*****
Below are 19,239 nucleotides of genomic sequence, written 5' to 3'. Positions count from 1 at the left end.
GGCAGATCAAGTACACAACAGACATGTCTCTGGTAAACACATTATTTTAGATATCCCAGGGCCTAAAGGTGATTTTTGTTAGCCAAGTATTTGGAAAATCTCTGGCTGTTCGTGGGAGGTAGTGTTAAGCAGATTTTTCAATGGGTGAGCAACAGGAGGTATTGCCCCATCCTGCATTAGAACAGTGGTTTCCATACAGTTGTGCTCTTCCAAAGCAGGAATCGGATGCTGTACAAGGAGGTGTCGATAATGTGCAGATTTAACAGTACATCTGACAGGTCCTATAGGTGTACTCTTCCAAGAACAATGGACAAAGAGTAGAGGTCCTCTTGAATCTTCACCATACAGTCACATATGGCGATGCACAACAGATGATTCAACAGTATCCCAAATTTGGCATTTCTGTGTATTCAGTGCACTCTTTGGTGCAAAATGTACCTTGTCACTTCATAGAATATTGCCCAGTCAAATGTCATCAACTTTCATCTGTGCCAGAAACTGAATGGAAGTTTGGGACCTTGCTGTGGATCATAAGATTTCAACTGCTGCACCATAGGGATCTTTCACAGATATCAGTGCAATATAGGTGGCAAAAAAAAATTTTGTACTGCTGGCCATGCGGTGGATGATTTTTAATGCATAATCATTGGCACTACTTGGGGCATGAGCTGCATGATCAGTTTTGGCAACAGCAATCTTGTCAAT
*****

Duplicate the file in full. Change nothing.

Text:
Below are 19,239 nucleotides of genomic sequence, written 5' to 3'. Positions count from 1 at the left end.
GGCAGATCAAGTACACAACAGACATGTCTCTGGTAAACACATTATTTTAGATATCCCAGGGCCTAAAGGTGATTTTTGTTAGCCAAGTATTTGGAAAATCTCTGGCTGTTCGTGGGAGGTAGTGTTAAGCAGATTTTTCAATGGGTGAGCAACAGGAGGTATTGCCCCATCCTGCATTAGAACAGTGGTTTCCATACAGTTGTGCTCTTCCAAAGCAGGAATCGGATGCTGTACAAGGAGGTGTCGATAATGTGCAGATTTAACAGTACATCTGACAGGTCCTATAGGTGTACTCTTCCAAGAACAATGGACAAAGAGTAGAGGTCCTCTTGAATCTTCACCATACAGTCACATATGGCGATGCACAACAGATGATTCAACAGTATCCCAAATTTGGCATTTCTGTGTATTCAGTGCACTCTTTGGTGCAAAATGTACCTTGTCACTTCATAGAATATTGCCCAGTCAAATGTCATCAACTTTCATCTGTGCCAGAAACTGAATGGAAGTTTGGGACCTTGCTGTGGATCATAAGATTTCAACTGCTGCACCATAGGGATCTTTCACAGATATCAGTGCAATATAGGTGGCAAAAAAAAATTTTGTACTGCTGGCCATGCGGTGGATGATTTTTAATGCATAATCATTGGCACTACTTGGGGCATGAGCTGCATGATCAGTTTTGGCAACAGCAATCTTGTCAAT